A Bill Regulating Sports Betting in Massachusetts Takes Its First Steps

A House bill regulating the sports betting market in Massachusetts took its first steps after being introduced on July 19, and is moving forward to the committee on House Ways and Means.

Massachusetts Regulatory House Bill Moves Forward

On July 19, House Bill 3974, regulating sports betting in Massachusetts, was introduced to the state House and then referred to the House Ways and Means Committee

The Joint Committee on Economic Development and Emerging Technologies began polling its members on Friday, July 16, on different versions of the legislation. Members had until Sunday, July 18, at 5 PM to reach their decision. The Committee reported that the redrafted HB 3974, sponsored by Rep. Daniel Cahill and Rep. Steven Howitt, was received favorably over the weekend. However, it could see further changes by the House Ways and Means Committee.

House Speaker Ronald Mariano’s office sent an updated schedule to representatives on Monday, asking them to prepare for a formal session debate on the revised version of Cahill’s bill, H 506, this Thursday.

Massachusetts Gaming Facilities Could Soon Apply for Licenses

Even though the Ways and Means redraft could change some of the details of the House bill, it could put sports betting under the Gaming Commission and allow casinos, horse racing tracks and other gaming facilities to apply for licenses to take in-person bets.

The bill proposes issuing category 1 licenses to slot operators that would permit up to three individually branded mobile apps. The apps need to receive category 3 licenses to run. Racing operators would receive category 2 licenses, allowing only one individually branded mobile app.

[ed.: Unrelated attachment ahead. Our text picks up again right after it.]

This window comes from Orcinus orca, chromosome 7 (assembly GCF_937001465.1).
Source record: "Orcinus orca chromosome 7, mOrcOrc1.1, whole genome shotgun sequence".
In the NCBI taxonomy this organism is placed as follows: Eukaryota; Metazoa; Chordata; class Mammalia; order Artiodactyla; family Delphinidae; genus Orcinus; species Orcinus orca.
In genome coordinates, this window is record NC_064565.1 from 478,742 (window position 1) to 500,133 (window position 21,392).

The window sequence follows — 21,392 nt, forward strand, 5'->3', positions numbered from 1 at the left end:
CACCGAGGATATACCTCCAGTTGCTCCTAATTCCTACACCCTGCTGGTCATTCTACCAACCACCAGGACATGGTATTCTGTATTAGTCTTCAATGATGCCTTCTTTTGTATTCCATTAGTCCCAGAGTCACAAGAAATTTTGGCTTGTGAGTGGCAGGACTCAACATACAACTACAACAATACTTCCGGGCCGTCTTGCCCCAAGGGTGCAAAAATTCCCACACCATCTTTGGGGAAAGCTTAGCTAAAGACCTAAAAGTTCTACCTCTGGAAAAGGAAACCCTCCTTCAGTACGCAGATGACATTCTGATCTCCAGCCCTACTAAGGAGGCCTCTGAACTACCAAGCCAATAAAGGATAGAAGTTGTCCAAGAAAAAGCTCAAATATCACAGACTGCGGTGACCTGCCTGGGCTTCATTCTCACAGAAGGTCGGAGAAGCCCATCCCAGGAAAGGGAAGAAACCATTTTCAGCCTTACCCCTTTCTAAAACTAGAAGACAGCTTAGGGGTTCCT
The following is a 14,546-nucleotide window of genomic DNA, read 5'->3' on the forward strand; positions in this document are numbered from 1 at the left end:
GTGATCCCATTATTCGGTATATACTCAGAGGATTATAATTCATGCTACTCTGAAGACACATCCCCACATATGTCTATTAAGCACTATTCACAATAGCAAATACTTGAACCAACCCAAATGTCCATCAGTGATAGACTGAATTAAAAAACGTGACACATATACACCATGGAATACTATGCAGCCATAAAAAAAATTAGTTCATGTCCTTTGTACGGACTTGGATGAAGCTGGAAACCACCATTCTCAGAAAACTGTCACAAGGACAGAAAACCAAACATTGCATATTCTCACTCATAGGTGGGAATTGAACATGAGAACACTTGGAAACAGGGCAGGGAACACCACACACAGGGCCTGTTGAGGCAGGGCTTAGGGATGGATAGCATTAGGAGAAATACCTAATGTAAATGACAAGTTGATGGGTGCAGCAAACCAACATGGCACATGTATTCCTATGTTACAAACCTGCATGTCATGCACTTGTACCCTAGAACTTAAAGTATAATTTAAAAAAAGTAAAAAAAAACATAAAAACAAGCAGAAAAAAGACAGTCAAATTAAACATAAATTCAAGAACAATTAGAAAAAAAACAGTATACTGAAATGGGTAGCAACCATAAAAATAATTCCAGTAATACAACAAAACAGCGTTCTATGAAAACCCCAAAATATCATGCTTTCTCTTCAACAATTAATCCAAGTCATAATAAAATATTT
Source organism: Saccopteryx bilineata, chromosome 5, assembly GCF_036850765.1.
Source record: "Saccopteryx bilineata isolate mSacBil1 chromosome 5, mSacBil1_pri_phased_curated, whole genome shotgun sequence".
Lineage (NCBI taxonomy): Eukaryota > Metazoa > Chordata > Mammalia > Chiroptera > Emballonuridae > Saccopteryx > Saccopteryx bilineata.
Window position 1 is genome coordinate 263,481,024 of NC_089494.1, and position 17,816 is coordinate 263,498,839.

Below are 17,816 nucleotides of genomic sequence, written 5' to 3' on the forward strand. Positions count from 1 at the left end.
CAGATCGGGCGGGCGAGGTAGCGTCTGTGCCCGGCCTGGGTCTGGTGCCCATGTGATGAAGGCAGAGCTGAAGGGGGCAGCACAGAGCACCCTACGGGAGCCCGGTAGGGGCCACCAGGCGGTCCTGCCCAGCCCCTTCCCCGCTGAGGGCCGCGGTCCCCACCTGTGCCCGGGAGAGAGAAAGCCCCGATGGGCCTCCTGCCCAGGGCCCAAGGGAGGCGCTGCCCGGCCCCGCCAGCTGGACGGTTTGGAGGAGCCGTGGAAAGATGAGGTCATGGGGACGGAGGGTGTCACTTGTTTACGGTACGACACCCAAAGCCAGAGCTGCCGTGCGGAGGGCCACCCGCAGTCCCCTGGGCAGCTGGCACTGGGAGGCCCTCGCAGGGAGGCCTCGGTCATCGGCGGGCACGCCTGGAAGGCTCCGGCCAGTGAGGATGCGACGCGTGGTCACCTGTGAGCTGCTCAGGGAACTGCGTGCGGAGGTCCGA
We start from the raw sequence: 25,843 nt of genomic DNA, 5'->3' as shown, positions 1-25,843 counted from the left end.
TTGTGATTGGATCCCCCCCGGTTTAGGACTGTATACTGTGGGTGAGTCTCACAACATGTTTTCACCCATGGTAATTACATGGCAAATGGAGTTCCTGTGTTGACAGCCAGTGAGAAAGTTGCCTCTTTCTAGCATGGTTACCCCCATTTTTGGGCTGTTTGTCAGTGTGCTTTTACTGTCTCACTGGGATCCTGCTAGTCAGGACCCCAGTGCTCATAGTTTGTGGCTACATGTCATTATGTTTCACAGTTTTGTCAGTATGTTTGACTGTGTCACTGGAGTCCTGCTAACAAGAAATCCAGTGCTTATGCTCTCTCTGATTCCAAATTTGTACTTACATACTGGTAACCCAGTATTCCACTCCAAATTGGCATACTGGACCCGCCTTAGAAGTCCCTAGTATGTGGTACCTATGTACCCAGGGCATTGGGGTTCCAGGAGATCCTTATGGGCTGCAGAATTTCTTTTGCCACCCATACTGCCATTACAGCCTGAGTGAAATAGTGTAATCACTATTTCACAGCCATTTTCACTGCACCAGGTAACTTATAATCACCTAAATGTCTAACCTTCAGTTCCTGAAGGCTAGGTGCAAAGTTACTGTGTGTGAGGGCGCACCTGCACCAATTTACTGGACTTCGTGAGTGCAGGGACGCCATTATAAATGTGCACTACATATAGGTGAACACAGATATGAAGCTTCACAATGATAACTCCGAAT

Licensed operators will pay a tax of 12.5% with an extra 15% for mobile and digital platforms under a “privilege tax.” The payments would be due before the 15th day of each month. Approved applicants would also pay a $5-million fee for a five-year licensing period and a renewal feel of $5 million.

If operators receive a full license after having a temporary license, the fee would be $4 million.

Massachusetts Restarted Sports Betting Talks This Year 

On Friday, July 16, the two bills, S 269 and H 506, moved forward, aiming to legalize sports betting before the summer break. Seeing the committee’s fast pace, Massachusetts could soon join its neighboring states and have sports betting and online wagering up and running.

The first to restart the talks in 2021 on the issue with sports betting in Massachusetts was Sen. Brendan Crighton. He submitted his proposal and said that state residents bet, either illegally or go to other states to place their wagers. That’s money the state is not getting.